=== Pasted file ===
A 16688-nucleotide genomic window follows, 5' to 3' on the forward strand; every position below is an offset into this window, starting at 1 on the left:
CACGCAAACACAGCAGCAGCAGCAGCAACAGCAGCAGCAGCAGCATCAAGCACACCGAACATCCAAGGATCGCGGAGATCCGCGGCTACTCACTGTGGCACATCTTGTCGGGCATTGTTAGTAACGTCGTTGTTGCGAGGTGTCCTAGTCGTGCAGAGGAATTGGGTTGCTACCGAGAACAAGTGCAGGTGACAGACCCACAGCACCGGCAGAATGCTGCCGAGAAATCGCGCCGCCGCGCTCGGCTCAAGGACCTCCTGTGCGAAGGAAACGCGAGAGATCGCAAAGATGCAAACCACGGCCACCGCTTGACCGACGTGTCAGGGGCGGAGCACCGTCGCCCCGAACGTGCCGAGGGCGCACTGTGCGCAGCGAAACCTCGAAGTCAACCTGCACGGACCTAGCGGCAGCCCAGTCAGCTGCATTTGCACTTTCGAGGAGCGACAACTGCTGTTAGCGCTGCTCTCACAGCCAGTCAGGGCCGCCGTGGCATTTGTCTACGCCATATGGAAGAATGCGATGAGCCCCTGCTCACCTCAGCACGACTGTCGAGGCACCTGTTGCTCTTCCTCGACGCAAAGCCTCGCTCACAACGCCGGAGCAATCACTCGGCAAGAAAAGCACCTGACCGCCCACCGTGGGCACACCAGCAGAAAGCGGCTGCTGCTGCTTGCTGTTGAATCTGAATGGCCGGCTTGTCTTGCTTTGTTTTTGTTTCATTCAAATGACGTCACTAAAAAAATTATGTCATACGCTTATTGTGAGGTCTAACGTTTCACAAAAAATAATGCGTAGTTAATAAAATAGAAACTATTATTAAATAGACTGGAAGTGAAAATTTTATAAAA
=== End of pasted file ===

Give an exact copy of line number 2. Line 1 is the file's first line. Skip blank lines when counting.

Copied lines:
CACGCAAACACAGCAGCAGCAGCAGCAACAGCAGCAGCAGCAGCATCAAGCACACCGAACATCCAAGGATCGCGGAGATCCGCGGCTACTCACTGTGGCACATCTTGTCGGGCATTGTTAGTAACGTCGTTGTTGCGAGGTGTCCTAGTCGTGCAGAGGAATTGGGTTGCTACCGAGAACAAGTGCAGGTGACAGACCCACAGCACCGGCAGAATGCTGCCGAGAAATCGCGCCGCCGCGCTCGGCTCAAGGACCTCCTGTGCGAAGGAAACGCGAGAGATCGCAAAGATGCAAACCACGGCCACCGCTTGACCGACGTGTCAGGGGCGGAGCACCGTCGCCCCGAACGTGCCGAGGGCGCACTGTGCGCAGCGAAACCTCGAAGTCAACCTGCACGGACCTAGCGGCAGCCCAGTCAGCTGCATTTGCACTTTCGAGGAGCGACAACTGCTGTTAGCGCTGCTCTCACAGCCAGTCAGGGCCGCCGTGGCATTTGTCTACGCCATATGGAAGAATGCGATGAGCCCCTGCTCACCTCAGCACGACTGTCGAGGCACCTGTTGCTCTTCCTCGACGCAAAGCCTCGCTCACAACGCCGGAGCAATCACTCGGCAAGAAAAGCACCTGACCGCCCACCGTGGGCACACCAGCAGAAAGCGGCTGCTGCTGCTTGCTGTTGAATCTGAATGGCCGGCTTGTCTTGCTTTGTTTTTGTTTCATTCAAATGACGTCACTAAAAAAATTATGTCATACGCTTATTGTGAGGTCTAACGTTTCACAAAAAATAATGCGTAGTTAATAAAATAGAAACTATTATTAAATAGACTGGAAGTGAAAATTTTATAAAA